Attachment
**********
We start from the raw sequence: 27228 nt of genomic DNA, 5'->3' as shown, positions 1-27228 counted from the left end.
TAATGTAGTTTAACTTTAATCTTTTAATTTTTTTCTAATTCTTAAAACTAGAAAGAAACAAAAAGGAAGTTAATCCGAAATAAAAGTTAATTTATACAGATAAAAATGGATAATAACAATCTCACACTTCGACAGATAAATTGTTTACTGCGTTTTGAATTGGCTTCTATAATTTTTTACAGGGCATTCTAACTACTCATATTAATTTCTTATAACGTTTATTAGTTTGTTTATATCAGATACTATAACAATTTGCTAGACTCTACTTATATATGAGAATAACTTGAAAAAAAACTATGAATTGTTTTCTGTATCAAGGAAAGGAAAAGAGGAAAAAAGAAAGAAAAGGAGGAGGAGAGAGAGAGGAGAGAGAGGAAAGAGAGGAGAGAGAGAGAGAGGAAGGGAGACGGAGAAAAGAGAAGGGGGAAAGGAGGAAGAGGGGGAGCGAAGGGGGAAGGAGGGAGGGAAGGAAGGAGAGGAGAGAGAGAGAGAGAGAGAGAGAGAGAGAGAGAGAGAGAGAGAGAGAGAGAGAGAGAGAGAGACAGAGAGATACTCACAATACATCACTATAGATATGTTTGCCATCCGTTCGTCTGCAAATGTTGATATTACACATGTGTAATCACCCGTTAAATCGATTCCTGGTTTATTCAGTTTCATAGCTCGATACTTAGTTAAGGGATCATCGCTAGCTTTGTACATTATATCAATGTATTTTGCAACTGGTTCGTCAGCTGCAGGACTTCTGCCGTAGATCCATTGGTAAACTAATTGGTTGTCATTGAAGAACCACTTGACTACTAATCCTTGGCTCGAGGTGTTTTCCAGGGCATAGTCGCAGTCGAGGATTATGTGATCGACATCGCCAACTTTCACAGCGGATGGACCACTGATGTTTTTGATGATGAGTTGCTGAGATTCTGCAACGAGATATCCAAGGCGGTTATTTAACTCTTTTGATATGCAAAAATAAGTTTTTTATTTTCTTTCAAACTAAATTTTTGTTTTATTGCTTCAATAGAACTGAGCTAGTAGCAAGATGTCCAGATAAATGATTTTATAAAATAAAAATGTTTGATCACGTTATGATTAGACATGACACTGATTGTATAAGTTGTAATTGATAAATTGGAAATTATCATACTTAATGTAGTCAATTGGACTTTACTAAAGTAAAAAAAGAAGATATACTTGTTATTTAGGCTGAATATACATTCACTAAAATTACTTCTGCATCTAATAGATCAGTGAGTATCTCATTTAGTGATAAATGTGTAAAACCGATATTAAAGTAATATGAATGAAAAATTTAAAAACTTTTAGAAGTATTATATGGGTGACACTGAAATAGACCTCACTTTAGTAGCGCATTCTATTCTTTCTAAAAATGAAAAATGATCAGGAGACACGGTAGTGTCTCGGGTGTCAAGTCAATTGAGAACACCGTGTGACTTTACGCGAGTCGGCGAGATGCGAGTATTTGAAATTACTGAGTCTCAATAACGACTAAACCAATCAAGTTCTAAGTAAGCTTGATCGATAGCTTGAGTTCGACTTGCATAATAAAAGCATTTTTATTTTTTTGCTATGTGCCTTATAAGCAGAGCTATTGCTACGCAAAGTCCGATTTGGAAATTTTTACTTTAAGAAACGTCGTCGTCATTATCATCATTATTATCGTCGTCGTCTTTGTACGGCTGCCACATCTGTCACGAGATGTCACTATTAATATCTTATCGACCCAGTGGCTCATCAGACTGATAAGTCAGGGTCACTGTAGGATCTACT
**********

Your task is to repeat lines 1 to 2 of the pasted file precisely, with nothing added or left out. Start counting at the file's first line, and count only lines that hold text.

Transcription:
We start from the raw sequence: 27228 nt of genomic DNA, 5'->3' as shown, positions 1-27228 counted from the left end.
TAATGTAGTTTAACTTTAATCTTTTAATTTTTTTCTAATTCTTAAAACTAGAAAGAAACAAAAAGGAAGTTAATCCGAAATAAAAGTTAATTTATACAGATAAAAATGGATAATAACAATCTCACACTTCGACAGATAAATTGTTTACTGCGTTTTGAATTGGCTTCTATAATTTTTTACAGGGCATTCTAACTACTCATATTAATTTCTTATAACGTTTATTAGTTTGTTTATATCAGATACTATAACAATTTGCTAGACTCTACTTATATATGAGAATAACTTGAAAAAAAACTATGAATTGTTTTCTGTATCAAGGAAAGGAAAAGAGGAAAAAAGAAAGAAAAGGAGGAGGAGAGAGAGAGGAGAGAGAGGAAAGAGAGGAGAGAGAGAGAGAGGAAGGGAGACGGAGAAAAGAGAAGGGGGAAAGGAGGAAGAGGGGGAGCGAAGGGGGAAGGAGGGAGGGAAGGAAGGAGAGGAGAGAGAGAGAGAGAGAGAGAGAGAGAGAGAGAGAGAGAGAGAGAGAGAGAGAGAGAGAGAGACAGAGAGATACTCACAATACATCACTATAGATATGTTTGCCATCCGTTCGTCTGCAAATGTTGATATTACACATGTGTAATCACCCGTTAAATCGATTCCTGGTTTATTCAGTTTCATAGCTCGATACTTAGTTAAGGGATCATCGCTAGCTTTGTACATTATATCAATGTATTTTGCAACTGGTTCGTCAGCTGCAGGACTTCTGCCGTAGATCCATTGGTAAACTAATTGGTTGTCATTGAAGAACCACTTGACTACTAATCCTTGGCTCGAGGTGTTTTCCAGGGCATAGTCGCAGTCGAGGATTATGTGATCGACATCGCCAACTTTCACAGCGGATGGACCACTGATGTTTTTGATGATGAGTTGCTGAGATTCTGCAACGAGATATCCAAGGCGGTTATTTAACTCTTTTGATATGCAAAAATAAGTTTTTTATTTTCTTTCAAACTAAATTTTTGTTTTATTGCTTCAATAGAACTGAGCTAGTAGCAAGATGTCCAGATAAATGATTTTATAAAATAAAAATGTTTGATCACGTTATGATTAGACATGACACTGATTGTATAAGTTGTAATTGATAAATTGGAAATTATCATACTTAATGTAGTCAATTGGACTTTACTAAAGTAAAAAAAGAAGATATACTTGTTATTTAGGCTGAATATACATTCACTAAAATTACTTCTGCATCTAATAGATCAGTGAGTATCTCATTTAGTGATAAATGTGTAAAACCGATATTAAAGTAATATGAATGAAAAATTTAAAAACTTTTAGAAGTATTATATGGGTGACACTGAAATAGACCTCACTTTAGTAGCGCATTCTATTCTTTCTAAAAATGAAAAATGATCAGGAGACACGGTAGTGTCTCGGGTGTCAAGTCAATTGAGAACACCGTGTGACTTTACGCGAGTCGGCGAGATGCGAGTATTTGAAATTACTGAGTCTCAATAACGACTAAACCAATCAAGTTCTAAGTAAGCTTGATCGATAGCTTGAGTTCGACTTGCATAATAAAAGCATTTTTATTTTTTTGCTATGTGCCTTATAAGCAGAGCTATTGCTACGCAAAGTCCGATTTGGAAATTTTTACTTTAAGAAACGTCGTCGTCATTATCATCATTATTATCGTCGTCGTCTTTGTACGGCTGCCACATCTGTCACGAGATGTCACTATTAATATCTTATCGACCCAGTGGCTCATCAGACTGATAAGTCAGGGTCACTGTAGGATCTACT